Should your next product be allergen-free?

allergen free

Written by Glen Call

February 9, 2021

When creating a new product to bring to the world, there are a lot of things to consider. Should it be indulgent or healthy? Traditional or organic? Local or global ingredients? Keto, paleo, or vegan? Sugar-free, natural sugar, or sugar substitutes? The list goes on and on. But no matter what you decide, one question you should ask is: should your next product be allergen-free?

How widespread are food allergies?

According to Food Allergy Research & Education, 32 million people in the US have food allergies. That’s about 10% of the population. And it’s growing. These people need to look at every label and every menu before they eat to ensure they don’t get sick. When you create a product with allergens, it can eliminate 10% of the population from your consumer base.  And that doesn’t include all the people in that same household. By creating a product without known allergens, you’re making a choice to be more available to more people.

What ingredients should I steer clear of?

Of the 32 million people dealing with food allergies, 98% of them are from the top eight allergens. These foods are:

  • Milk
  • Eggs
  • Peanuts
  • Soy
  • Wheat
  • Tree nuts
  • Shellfish
  • Fish

When you remove these items or their derivatives from your recipe, your product can reach more people. It also gives you another badge on your product label and something to be proud of. Today, it’s easier than ever to replace those ingredients with a reasonable facsimile. That replacement won’t compromise on taste or texture and can make more people happy.

How does allergen-free work in food manufacturing?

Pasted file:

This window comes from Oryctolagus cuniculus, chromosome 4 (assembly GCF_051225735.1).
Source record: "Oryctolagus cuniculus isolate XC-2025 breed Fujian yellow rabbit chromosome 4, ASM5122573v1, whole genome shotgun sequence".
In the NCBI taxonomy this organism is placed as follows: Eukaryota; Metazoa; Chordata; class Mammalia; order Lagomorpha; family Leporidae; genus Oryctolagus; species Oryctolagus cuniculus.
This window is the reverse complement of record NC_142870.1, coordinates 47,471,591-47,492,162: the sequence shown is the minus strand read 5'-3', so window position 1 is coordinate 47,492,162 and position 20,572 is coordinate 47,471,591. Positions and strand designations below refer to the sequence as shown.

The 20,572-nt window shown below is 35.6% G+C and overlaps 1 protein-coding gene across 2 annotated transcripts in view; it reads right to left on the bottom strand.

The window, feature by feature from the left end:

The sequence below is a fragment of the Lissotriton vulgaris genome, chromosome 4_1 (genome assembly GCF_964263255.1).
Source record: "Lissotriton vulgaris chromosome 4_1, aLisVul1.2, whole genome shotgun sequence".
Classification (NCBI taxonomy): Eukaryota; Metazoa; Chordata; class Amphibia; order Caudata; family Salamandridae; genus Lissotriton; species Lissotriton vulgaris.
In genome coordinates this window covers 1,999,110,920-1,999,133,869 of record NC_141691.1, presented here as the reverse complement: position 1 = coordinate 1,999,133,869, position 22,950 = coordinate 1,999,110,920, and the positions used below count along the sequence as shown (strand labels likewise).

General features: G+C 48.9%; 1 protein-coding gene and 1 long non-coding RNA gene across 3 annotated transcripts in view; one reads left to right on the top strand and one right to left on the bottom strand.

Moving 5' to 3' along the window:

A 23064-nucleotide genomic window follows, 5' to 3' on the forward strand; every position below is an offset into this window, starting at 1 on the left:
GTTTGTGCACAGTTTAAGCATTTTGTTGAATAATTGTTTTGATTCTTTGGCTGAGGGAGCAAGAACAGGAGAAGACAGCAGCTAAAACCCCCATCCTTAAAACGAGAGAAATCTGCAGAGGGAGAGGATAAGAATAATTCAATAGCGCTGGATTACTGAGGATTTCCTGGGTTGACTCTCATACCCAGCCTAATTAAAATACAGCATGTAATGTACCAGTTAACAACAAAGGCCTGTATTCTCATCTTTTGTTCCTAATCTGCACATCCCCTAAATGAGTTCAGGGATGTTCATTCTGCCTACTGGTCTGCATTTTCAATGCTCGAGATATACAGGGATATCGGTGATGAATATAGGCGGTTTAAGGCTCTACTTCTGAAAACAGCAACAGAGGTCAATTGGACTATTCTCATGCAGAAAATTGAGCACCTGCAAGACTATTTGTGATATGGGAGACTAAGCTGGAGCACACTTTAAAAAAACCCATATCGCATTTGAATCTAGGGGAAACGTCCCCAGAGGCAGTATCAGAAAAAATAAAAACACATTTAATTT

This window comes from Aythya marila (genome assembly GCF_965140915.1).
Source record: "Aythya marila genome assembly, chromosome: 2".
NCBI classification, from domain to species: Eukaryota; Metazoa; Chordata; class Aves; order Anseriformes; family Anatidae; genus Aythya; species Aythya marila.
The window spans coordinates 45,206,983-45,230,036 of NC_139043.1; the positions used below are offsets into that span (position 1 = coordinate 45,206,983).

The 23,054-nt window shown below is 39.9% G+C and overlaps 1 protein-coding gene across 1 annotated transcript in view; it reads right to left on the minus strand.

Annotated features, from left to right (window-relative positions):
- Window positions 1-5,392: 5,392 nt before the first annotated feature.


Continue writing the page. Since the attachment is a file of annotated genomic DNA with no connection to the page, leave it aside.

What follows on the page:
To get your product to be allergen-free you have three options.

  • Option 1: Use the same lines you already use for your other product. If you do this, you must clean your equipment each time between regular and gluten-free products. This ensures no contamination of allergens can occur. This means your line will need to close during cleaning, and you’ll still have to put a disclaimer on your product. That disclaimer will say something like “made in a facility that also produces soy/tree nuts/wheat”. That may be a worry for some consumers and they may choose another product over yours.
  • Option 2: Create a new manufacturing line and facility that is allergen-free. This ensures that you don’t have to worry about cross-contamination and don’t need the disclaimer on your packaging. However, the cost of a new line and facility is often staggering. And before sales take off, that equipment might often sit unused, giving you an asset that isn’t making you money.
  • Option 3: Use a dedicated allergen-free copacker. This option is often chosen by manufacturers. It doesn’t require the initial cash outlay for the equipment and facility. You won’t have equipment lying dormant. And you don’t have to worry about product disclaimers or cross-contamination. Those copackers will never allow ingredients that have allergens in their facilities. If you don’t want the headache, using a dedicated allergen-free copacker is the best option.

Conclusion

Not every product should be allergen-free. But in today’s market, and with the science and options before us, making allergen-free is easier than ever. Consider how you can make your product more accessible by substituting a few ingredients. You will see the windows of opportunity open as a result.

Learn More about how we produce allergen-free product in our Dedicated Gluten Free Facility.

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